Example: Remove a prefix from some or all fields, replace field headers with the first row of data, or use a second file as the field name source.

Dynamic Replace: Like a standard Find Replace tool, Dynamic Replace identifies and replaces specific values in a data column. Rather than relying on a static list of values to match and replace, the Dynamic Rename relies on either a list of Boolean operators with associated replacements or replacement options that incorporate fields and calculations.

Example: Add additional Find/Replace options without needing the exact matching field to allow for unexpected values.

Dynamic Select: Like the rest of the Dynamic tools, Dynamic Select switches a standard tool product from manual selections/entries to a formula or condition. Fields can be selected/deselected based on conditional logic or the field type.

Example: If a process needs to be applied only to an indeterminate number of numeric fields, create a record ID, dynamically select numeric fields and perform an operation on all columns, then join back on record ID.

  1. Transpose and Crosstab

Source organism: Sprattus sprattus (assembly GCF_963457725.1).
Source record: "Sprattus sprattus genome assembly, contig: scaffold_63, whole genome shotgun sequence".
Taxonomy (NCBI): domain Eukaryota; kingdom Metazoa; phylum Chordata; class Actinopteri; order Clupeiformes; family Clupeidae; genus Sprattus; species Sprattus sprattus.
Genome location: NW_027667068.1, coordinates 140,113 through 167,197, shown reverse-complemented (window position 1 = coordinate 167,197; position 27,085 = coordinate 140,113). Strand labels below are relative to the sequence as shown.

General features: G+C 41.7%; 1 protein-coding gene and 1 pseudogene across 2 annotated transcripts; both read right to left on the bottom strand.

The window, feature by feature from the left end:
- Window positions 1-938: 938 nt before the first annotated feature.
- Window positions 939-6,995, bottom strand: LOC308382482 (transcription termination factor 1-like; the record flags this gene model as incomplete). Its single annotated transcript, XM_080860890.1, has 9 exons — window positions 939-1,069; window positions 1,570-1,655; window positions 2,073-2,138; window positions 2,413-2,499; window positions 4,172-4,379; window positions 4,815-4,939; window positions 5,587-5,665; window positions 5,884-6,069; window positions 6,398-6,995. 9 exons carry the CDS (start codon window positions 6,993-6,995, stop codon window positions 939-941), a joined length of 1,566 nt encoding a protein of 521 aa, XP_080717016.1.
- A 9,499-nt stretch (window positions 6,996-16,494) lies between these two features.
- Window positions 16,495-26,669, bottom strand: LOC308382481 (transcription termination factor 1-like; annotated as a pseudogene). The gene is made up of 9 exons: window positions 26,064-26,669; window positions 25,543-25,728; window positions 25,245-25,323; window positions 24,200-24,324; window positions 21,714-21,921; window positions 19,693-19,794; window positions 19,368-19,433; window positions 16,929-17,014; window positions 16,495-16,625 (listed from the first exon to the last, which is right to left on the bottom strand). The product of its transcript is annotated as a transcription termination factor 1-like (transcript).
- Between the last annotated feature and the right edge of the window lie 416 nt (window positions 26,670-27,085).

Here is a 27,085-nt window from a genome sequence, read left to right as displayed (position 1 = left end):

The Transpose and Crosstab tools are frequently used together to modify and reshape fields. There are many ways that these tools can be used to improve the flexibility of workflow, one of which is highlighted here.

Indeterminate Number of Columns for Calculations

Example:  To calculate a row level breakdown of Sales % per state, each state would need hard-coded references (Alabama %= Alabama/National). With Transpose and Crosstab tools, the reference can be switched to Value/National and any new state columns would automatically be accounted for.

  1. Multi-Row Formula

The Multi-Row Formula tool is useful in dynamic workflows because it allows a workflow to identify data based on bounding conditions. The multi-row formula can create a field that toggles its value once a certain value is identified, either in a row or a transposed column, and that toggle can be used as a filtering criterion to limit a database.
Example: To exclude a total row and all subsequent rows from a dataset, a self-referential multi-row formula that preserves the previous value unless the Total line label is identified will create the field on which to filter.

Utilizing some or all of these techniques can make the difference between a workflow that saves time over the course of the month but gets rebuilt for the new month’s dataset, and a workflow that is built once and only needs modification every two years. Look first for opportunities to build dynamic workflows anywhere you find datasets that vary slightly from period to period and work up to creating new tools and macros that can be used in any number of processes. For additional practice, explore the Alteryx weekly challenges (https://community.alteryx.com/t5/Weekly-Challenge/bd-p/weeklychallenge ; Challenge 63, for example).